Since no neutral implementation of technology is possible and education is a major catalyst for social change, it follows that our community, as shapers of learning experiences, must employ a kind of Delphian thinking as we define our role in the future of education. To achieve this, we should start by looking carefully at our purpose. The first client of every instructional designer is the learner. Yes, we have other clients in instructors, administrators, and departments, but ultimately, we hold the quality of another person’s education in our hands. If we take that responsibility seriously, we must be advocates for students. To do that, we need to start by listening to them often and repeatedly. Making ethical, evidence-based design decisions based on their feedback is just the beginning. We should be leading discussions about how to evaluate the quality of learning, recognize the holistic circumstances of students, and seek to understand their needs along with our student support peers.
To serve learners, instructional designers must champion things like the development of open education resources, the stewardship of private data, and accessibility for everyone in all learning environments. Conversations about how higher education moves toward ever-more equitable and student-centered ideals should start in our communities. If we do this work together through strong a community of practice, research, interprofessional outreach, and mutual support, we may find ourselves in the future we’d like to see.
Inside Higher Ed. (2018). 2018 Survey of Faculty Attitudes on Technology. Retrieved from https://www.insidehighered.com/booklet/2018-survey-faculty-attitudes-technology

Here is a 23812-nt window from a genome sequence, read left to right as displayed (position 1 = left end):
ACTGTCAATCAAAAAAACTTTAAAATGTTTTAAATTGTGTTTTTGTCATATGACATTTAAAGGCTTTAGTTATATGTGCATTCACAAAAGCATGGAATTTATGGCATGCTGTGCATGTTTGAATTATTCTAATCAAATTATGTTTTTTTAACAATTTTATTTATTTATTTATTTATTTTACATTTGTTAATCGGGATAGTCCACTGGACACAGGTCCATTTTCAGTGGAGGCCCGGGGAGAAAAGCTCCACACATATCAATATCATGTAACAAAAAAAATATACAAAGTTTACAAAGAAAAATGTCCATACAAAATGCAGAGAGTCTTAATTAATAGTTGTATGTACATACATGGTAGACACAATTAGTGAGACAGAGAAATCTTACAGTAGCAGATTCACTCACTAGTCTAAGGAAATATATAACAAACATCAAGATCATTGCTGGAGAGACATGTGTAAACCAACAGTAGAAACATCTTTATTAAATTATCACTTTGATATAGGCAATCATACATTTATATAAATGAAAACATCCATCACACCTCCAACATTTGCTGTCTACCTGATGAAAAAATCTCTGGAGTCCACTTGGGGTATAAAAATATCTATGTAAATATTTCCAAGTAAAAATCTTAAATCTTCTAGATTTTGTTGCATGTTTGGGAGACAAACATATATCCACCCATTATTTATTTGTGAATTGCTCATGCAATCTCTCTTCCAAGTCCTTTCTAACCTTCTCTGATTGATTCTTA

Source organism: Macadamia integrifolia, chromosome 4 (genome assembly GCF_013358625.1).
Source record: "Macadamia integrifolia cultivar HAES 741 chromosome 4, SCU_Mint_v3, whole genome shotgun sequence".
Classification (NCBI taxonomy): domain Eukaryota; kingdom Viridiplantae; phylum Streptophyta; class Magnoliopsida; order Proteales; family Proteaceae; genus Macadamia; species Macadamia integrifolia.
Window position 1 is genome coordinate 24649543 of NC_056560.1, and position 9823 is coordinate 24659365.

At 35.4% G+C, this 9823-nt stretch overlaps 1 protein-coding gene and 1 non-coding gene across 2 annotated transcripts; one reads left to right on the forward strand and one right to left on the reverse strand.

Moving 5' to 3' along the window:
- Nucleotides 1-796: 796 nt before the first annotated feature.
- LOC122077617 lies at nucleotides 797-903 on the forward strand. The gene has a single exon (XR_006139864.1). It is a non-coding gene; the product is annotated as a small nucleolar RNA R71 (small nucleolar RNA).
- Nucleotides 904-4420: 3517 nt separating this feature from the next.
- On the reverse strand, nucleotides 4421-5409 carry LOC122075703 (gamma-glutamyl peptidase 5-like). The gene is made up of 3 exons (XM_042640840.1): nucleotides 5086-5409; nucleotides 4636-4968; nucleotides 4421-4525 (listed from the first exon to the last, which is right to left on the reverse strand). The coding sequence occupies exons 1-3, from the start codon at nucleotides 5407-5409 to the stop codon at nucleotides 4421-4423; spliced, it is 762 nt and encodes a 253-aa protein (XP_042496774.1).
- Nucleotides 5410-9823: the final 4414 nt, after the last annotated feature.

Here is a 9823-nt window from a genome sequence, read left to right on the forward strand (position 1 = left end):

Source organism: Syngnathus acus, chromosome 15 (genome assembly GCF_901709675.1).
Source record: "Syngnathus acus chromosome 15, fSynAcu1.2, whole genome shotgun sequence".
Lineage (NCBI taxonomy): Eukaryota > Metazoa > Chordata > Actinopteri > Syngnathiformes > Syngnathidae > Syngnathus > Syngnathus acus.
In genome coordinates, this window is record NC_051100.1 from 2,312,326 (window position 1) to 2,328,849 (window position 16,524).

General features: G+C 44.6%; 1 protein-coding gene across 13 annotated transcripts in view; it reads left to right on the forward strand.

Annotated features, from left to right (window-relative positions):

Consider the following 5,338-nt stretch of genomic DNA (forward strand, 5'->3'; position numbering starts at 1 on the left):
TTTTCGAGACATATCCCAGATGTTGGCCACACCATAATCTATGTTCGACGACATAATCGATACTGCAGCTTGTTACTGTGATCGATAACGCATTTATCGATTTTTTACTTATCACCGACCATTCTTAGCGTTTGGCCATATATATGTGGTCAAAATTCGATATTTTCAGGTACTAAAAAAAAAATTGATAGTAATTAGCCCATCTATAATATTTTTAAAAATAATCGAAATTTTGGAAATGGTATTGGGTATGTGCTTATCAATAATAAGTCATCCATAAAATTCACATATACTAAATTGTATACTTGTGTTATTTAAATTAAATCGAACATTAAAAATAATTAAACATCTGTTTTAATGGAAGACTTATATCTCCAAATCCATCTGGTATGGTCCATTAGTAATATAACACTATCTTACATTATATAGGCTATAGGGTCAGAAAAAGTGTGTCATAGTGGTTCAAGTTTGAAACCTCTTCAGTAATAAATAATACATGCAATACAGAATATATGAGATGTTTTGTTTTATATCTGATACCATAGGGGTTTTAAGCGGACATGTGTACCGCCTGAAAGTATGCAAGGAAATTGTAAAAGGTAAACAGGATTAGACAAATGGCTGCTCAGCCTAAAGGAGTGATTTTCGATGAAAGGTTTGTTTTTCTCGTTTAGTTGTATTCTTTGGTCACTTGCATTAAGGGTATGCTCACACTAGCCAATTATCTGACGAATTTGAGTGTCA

Intentional Futures. (2016). Instructional design in higher education. Retrieved from
Linder, K. & Dello Stritto, M.E. (2017). Research Preparation and Engagement of Instructional Designers in U.S. Higher Education. Corvallis, OR: Oregon State University Ecampus Research Unit
Macgilchrist, F., Allert, H., & Bruch, A. (2019). Students and society in the 2020s. Three future ‘histories’ of education and technology. Learning, Media and Technology, 1-14.
Rubley, J. (2016). Instructional designers in higher ed: Changing the course of next-generation learning. Chronicle of Higher Education.
Kasey Ford is an instructional designer who has been working in online education for 10 years. When she is not designing learning experiences with great people, she researches the role of instructional designers in higher education, interdisciplinary curriculum design, and how communities form on social media. Kasey is also a panelist in the upcoming Instructional Design Summit at OLC Accelerate 2019, and is looking forward to a good conversation about instructional design and the future of the ID profession.
You can connect with Kasey on LinkedIn or on Twitter @kaseycford.